When the oil price finally plummeted and maintained a steady plunge, a new mantra arose, ‘Diversification of Economy’ with a special emphasis on revamping the agricultural sector. Before the oil plunge, there has been a constant media jingle on fighting poverty by developing the agricultural sector (and this big words simply implied more farm inputs in the form of subsidised fertilisers and seedlings).

I doubt if a youth with hard-core I-Must-Hama mentality would fall for such. My views; they would simply get those subsidised goods and sell them at higher prices. Yes, that is how I-Must-Hama should reason. If the long theories put down on paper on reinvigorating the agricultural sector are to become anything of a reality, government has to invest massively on construction of food processing industries.

First off, these industries would soak up suitably qualified graduates (whatever that means) from biological sciences and chemistry and other related courses. In no distant time, there would be localisation of other smaller engineering firms to service those machines when need be. With more food processing industries, there would be a corresponding increase in the demand for basic raw materials.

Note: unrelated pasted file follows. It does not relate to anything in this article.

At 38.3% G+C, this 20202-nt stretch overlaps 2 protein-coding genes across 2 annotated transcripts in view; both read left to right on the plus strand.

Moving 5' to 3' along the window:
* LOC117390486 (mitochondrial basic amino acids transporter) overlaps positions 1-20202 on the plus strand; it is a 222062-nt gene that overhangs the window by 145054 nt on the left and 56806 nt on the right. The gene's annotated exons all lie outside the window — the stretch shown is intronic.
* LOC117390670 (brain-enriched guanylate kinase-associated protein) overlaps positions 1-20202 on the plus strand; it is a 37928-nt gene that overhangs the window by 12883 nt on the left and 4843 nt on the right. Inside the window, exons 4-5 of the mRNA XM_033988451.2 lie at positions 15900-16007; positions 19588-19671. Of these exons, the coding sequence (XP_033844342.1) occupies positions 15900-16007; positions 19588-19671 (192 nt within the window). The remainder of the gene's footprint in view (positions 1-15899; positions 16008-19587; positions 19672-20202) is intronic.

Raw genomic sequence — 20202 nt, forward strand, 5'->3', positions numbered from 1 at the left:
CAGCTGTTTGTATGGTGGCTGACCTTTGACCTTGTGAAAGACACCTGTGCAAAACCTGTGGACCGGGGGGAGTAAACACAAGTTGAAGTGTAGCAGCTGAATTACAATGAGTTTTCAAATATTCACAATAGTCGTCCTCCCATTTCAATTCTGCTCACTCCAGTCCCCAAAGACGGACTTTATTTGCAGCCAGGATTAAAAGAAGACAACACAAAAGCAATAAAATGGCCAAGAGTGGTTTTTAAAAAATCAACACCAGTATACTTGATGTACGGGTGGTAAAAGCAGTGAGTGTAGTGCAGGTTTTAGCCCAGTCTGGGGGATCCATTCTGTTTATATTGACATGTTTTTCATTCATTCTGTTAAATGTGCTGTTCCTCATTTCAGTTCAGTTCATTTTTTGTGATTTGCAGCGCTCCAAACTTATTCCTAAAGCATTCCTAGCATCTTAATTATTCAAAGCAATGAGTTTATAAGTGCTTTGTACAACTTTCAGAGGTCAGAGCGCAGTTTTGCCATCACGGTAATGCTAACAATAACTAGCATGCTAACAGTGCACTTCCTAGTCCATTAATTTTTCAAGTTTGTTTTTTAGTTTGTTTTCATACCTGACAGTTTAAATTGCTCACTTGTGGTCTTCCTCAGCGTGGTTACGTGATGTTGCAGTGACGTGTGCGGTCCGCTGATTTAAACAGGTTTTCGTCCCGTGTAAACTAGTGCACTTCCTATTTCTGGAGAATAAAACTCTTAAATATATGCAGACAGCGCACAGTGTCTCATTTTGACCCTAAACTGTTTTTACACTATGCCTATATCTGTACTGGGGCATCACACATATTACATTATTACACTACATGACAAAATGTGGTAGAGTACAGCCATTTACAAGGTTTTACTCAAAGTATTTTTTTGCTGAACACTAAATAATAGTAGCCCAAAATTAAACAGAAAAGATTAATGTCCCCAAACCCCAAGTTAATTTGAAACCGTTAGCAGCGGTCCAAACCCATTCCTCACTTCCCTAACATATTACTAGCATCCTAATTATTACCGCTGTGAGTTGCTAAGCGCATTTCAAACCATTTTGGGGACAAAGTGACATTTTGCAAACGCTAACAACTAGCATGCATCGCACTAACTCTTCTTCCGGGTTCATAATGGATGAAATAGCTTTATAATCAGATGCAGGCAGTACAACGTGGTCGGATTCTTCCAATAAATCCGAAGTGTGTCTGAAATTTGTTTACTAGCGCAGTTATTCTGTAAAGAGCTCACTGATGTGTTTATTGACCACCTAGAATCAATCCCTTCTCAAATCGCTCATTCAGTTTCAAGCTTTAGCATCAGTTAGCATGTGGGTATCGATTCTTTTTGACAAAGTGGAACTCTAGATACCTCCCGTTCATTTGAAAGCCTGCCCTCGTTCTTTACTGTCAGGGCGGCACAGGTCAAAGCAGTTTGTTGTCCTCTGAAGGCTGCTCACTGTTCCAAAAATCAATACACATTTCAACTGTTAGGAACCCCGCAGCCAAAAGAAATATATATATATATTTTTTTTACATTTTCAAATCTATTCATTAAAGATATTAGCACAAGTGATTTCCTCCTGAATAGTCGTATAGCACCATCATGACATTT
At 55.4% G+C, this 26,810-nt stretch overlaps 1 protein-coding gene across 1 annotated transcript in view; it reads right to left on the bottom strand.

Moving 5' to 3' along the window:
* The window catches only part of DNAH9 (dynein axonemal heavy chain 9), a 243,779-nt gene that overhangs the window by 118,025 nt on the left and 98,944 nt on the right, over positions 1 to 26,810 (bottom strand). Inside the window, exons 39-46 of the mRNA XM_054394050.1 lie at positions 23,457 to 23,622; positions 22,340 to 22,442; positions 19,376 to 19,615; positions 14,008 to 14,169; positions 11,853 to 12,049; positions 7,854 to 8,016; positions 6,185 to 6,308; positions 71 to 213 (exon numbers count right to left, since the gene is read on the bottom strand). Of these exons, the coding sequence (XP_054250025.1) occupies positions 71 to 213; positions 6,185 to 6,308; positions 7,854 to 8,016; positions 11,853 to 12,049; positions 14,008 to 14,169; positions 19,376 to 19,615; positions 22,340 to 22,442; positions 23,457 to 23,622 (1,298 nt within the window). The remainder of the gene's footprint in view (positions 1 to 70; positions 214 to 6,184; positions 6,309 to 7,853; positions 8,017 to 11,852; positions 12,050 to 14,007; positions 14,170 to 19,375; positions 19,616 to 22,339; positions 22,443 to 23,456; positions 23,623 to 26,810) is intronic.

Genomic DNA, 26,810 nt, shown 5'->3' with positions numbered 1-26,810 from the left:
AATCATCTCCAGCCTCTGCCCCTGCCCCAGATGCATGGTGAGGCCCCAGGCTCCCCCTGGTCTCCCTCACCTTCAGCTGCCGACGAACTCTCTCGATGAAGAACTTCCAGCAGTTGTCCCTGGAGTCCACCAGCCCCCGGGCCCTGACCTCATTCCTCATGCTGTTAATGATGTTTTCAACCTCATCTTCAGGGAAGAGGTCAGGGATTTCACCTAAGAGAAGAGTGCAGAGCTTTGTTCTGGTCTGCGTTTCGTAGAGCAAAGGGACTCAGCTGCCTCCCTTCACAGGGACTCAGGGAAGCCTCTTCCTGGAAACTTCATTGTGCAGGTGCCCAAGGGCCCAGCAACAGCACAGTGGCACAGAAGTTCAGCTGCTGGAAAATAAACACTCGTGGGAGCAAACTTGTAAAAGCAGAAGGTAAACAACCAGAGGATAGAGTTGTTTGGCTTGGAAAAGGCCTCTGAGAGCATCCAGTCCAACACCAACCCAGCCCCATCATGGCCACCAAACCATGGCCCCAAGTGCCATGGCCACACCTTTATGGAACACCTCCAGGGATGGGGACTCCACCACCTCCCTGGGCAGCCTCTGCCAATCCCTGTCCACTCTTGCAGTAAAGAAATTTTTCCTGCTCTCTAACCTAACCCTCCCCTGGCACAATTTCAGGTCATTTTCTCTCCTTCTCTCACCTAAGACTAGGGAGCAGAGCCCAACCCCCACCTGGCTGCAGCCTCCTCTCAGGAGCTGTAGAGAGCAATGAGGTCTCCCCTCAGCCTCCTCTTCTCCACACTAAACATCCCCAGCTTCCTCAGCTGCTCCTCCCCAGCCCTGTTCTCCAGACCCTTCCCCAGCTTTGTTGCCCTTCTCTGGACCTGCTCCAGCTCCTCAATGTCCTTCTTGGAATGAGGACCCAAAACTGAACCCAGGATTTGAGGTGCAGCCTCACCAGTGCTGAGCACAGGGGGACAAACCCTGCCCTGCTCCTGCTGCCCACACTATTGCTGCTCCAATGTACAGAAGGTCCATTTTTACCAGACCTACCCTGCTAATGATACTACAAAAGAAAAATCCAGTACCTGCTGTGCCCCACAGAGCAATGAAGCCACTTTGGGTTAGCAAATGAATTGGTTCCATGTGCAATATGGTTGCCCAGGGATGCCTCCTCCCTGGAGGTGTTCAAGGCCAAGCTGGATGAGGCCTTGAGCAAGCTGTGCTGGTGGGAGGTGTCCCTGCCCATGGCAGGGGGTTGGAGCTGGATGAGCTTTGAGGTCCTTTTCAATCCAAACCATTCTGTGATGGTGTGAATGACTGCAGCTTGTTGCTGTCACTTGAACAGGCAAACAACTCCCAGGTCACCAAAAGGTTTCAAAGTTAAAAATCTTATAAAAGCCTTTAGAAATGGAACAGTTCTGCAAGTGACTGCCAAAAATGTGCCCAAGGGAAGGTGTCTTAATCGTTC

Ceteris paribus, demand would push the prices of those raw materials up and industries would prefer to deal directly with the farmers (and end the era of middlemen eating the farmer’s sweat) rather than the middle men to cut cost. Naturally, the industries would be willing to scale-up the farmer’s pay and make the farmers richer. When farmers begin to display some affluence, no one would need to subsidize anything or beg anyone to go to the farm.

With more people heading back to the farm, there would be production in excess of the nation’s need hence someone would think of exportation. Exportation would improve the economy of the nation and stand it out among other nations of the world as truly the Giant of Africa, not in theory but in practical. Alas, this is how we can make poverty a topic for history lessons in Nigeria and create an eco-friendly environment free from oil rot.

This entry is part of Fair Observer’s YouLead 2015

Thursday, 6 August 2015


TORO! a Christian literary journal is calling for submissions in fiction/short stories (1,001 – 6, 000 words), flash fiction (1000 words or less), creative non-fiction, non-fiction/inspirational articles, book reviews, poetry, photography and arts.
Toro publishes three times a year (January, May and September) and accepts submissions all year round (January 1st – December 31st).